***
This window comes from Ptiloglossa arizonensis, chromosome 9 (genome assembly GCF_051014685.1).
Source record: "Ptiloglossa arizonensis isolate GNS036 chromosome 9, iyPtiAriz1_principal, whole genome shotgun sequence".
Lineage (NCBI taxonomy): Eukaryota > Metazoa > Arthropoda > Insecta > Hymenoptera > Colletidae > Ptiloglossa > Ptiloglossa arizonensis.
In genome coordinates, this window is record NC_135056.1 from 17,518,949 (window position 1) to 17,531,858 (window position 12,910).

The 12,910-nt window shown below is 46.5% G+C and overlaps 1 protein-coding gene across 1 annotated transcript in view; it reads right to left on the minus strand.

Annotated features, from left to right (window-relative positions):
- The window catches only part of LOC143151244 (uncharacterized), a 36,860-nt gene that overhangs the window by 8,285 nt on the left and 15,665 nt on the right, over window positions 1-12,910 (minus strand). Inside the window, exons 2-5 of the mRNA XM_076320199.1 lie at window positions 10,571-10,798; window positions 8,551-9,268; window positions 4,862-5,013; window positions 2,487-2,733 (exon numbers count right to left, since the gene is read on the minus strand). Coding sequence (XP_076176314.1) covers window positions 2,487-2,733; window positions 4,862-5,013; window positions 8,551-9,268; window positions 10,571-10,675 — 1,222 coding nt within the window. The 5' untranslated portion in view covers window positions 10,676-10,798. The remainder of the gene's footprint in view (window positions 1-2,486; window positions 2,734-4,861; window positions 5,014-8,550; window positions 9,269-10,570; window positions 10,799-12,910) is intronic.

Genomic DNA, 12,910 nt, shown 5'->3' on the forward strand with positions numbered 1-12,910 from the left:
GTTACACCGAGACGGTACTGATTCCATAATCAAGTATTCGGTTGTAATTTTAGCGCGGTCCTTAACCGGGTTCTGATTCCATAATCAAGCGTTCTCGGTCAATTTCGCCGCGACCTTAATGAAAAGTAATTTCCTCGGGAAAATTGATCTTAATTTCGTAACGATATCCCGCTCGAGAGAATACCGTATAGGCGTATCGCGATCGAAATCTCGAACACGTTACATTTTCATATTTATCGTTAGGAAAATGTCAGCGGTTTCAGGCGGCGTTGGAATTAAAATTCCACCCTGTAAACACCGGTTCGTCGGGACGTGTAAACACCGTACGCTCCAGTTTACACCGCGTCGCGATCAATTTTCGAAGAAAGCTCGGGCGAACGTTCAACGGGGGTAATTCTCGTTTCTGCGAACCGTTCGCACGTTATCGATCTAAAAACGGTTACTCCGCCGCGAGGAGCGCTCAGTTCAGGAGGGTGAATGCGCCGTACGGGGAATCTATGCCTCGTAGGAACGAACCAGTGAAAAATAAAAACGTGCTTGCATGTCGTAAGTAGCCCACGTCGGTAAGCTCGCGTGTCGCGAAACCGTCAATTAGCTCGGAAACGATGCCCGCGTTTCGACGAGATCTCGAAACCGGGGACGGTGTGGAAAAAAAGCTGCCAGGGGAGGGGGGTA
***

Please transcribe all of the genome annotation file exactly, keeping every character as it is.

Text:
This window comes from Ptiloglossa arizonensis, chromosome 9 (genome assembly GCF_051014685.1).
Source record: "Ptiloglossa arizonensis isolate GNS036 chromosome 9, iyPtiAriz1_principal, whole genome shotgun sequence".
Lineage (NCBI taxonomy): Eukaryota > Metazoa > Arthropoda > Insecta > Hymenoptera > Colletidae > Ptiloglossa > Ptiloglossa arizonensis.
In genome coordinates, this window is record NC_135056.1 from 17,518,949 (window position 1) to 17,531,858 (window position 12,910).

The 12,910-nt window shown below is 46.5% G+C and overlaps 1 protein-coding gene across 1 annotated transcript in view; it reads right to left on the minus strand.

Annotated features, from left to right (window-relative positions):
- The window catches only part of LOC143151244 (uncharacterized), a 36,860-nt gene that overhangs the window by 8,285 nt on the left and 15,665 nt on the right, over window positions 1-12,910 (minus strand). Inside the window, exons 2-5 of the mRNA XM_076320199.1 lie at window positions 10,571-10,798; window positions 8,551-9,268; window positions 4,862-5,013; window positions 2,487-2,733 (exon numbers count right to left, since the gene is read on the minus strand). Coding sequence (XP_076176314.1) covers window positions 2,487-2,733; window positions 4,862-5,013; window positions 8,551-9,268; window positions 10,571-10,675 — 1,222 coding nt within the window. The 5' untranslated portion in view covers window positions 10,676-10,798. The remainder of the gene's footprint in view (window positions 1-2,486; window positions 2,734-4,861; window positions 5,014-8,550; window positions 9,269-10,570; window positions 10,799-12,910) is intronic.

Genomic DNA, 12,910 nt, shown 5'->3' on the forward strand with positions numbered 1-12,910 from the left:
GTTACACCGAGACGGTACTGATTCCATAATCAAGTATTCGGTTGTAATTTTAGCGCGGTCCTTAACCGGGTTCTGATTCCATAATCAAGCGTTCTCGGTCAATTTCGCCGCGACCTTAATGAAAAGTAATTTCCTCGGGAAAATTGATCTTAATTTCGTAACGATATCCCGCTCGAGAGAATACCGTATAGGCGTATCGCGATCGAAATCTCGAACACGTTACATTTTCATATTTATCGTTAGGAAAATGTCAGCGGTTTCAGGCGGCGTTGGAATTAAAATTCCACCCTGTAAACACCGGTTCGTCGGGACGTGTAAACACCGTACGCTCCAGTTTACACCGCGTCGCGATCAATTTTCGAAGAAAGCTCGGGCGAACGTTCAACGGGGGTAATTCTCGTTTCTGCGAACCGTTCGCACGTTATCGATCTAAAAACGGTTACTCCGCCGCGAGGAGCGCTCAGTTCAGGAGGGTGAATGCGCCGTACGGGGAATCTATGCCTCGTAGGAACGAACCAGTGAAAAATAAAAACGTGCTTGCATGTCGTAAGTAGCCCACGTCGGTAAGCTCGCGTGTCGCGAAACCGTCAATTAGCTCGGAAACGATGCCCGCGTTTCGACGAGATCTCGAAACCGGGGACGGTGTGGAAAAAAAGCTGCCAGGGGAGGGGGGTA